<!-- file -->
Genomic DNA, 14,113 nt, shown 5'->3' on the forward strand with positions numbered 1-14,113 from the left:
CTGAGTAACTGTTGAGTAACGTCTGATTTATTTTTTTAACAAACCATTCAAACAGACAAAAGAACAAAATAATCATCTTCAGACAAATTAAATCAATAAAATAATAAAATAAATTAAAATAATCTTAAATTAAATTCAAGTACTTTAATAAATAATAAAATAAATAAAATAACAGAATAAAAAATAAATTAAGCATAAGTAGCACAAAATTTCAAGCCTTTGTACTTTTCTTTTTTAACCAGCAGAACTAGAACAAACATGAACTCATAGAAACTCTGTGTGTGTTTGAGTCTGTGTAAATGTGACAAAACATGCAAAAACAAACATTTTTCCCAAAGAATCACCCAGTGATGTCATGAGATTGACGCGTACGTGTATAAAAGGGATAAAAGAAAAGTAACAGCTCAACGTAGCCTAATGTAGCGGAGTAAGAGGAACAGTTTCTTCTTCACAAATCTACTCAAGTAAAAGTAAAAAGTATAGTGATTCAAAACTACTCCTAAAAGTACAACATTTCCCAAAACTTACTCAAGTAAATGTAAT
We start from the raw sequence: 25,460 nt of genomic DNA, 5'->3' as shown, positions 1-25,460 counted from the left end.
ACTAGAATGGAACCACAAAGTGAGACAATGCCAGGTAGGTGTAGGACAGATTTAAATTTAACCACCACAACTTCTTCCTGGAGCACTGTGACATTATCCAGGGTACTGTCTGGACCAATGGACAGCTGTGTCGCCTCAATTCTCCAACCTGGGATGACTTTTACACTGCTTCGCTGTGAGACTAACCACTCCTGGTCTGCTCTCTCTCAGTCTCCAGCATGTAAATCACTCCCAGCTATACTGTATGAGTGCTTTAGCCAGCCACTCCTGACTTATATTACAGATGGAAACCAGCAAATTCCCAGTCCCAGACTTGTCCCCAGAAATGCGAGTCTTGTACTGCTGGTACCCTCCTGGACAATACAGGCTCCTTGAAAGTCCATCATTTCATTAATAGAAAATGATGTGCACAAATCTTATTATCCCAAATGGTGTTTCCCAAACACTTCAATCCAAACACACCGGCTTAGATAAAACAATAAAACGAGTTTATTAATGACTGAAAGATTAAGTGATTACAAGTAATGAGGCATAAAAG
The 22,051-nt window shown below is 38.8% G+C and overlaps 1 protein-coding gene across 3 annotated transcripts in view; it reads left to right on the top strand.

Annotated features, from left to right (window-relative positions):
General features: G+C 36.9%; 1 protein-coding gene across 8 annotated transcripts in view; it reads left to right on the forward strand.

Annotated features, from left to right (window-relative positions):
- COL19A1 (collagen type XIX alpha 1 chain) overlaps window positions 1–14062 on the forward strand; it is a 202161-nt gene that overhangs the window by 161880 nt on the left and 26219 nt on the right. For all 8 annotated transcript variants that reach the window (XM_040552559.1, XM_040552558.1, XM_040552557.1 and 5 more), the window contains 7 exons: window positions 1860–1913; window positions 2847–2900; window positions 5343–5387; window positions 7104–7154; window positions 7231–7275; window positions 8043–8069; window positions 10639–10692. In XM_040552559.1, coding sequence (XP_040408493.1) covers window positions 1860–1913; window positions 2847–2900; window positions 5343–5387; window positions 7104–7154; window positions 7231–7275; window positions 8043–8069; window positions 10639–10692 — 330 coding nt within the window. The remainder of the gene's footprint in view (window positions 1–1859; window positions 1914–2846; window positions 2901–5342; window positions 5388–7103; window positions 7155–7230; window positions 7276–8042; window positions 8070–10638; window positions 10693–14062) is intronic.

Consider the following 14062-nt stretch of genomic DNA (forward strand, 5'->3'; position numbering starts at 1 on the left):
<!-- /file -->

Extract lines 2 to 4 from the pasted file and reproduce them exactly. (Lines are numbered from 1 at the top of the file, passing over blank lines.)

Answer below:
CTGAGTAACTGTTGAGTAACGTCTGATTTATTTTTTTAACAAACCATTCAAACAGACAAAAGAACAAAATAATCATCTTCAGACAAATTAAATCAATAAAATAATAAAATAAATTAAAATAATCTTAAATTAAATTCAAGTACTTTAATAAATAATAAAATAAATAAAATAACAGAATAAAAAATAAATTAAGCATAAGTAGCACAAAATTTCAAGCCTTTGTACTTTTCTTTTTTAACCAGCAGAACTAGAACAAACATGAACTCATAGAAACTCTGTGTGTGTTTGAGTCTGTGTAAATGTGACAAAACATGCAAAAACAAACATTTTTCCCAAAGAATCACCCAGTGATGTCATGAGATTGACGCGTACGTGTATAAAAGGGATAAAAGAAAAGTAACAGCTCAACGTAGCCTAATGTAGCGGAGTAAGAGGAACAGTTTCTTCTTCACAAATCTACTCAAGTAAAAGTAAAAAGTATAGTGATTCAAAACTACTCCTAAAAGTACAACATTTCCCAAAACTTACTCAAGTAAATGTAAT
We start from the raw sequence: 25,460 nt of genomic DNA, 5'->3' as shown, positions 1-25,460 counted from the left end.
ACTAGAATGGAACCACAAAGTGAGACAATGCCAGGTAGGTGTAGGACAGATTTAAATTTAACCACCACAACTTCTTCCTGGAGCACTGTGACATTATCCAGGGTACTGTCTGGACCAATGGACAGCTGTGTCGCCTCAATTCTCCAACCTGGGATGACTTTTACACTGCTTCGCTGTGAGACTAACCACTCCTGGTCTGCTCTCTCTCAGTCTCCAGCATGTAAATCACTCCCAGCTATACTGTATGAGTGCTTTAGCCAGCCACTCCTGACTTATATTACAGATGGAAACCAGCAAATTCCCAGTCCCAGACTTGTCCCCAGAAATGCGAGTCTTGTACTGCTGGTACCCTCCTGGACAATACAGGCTCCTTGAAAGTCCATCATTTCATTAATAGAAAATGATGTGCACAAATCTTATTATCCCAAATGGTGTTTCCCAAACACTTCAATCCAAACACACCGGCTTAGATAAAACAATAAAACGAGTTTATTAATGACTGAAAGATTAAGTGATTACAAGTAATGAGGCATAAAAG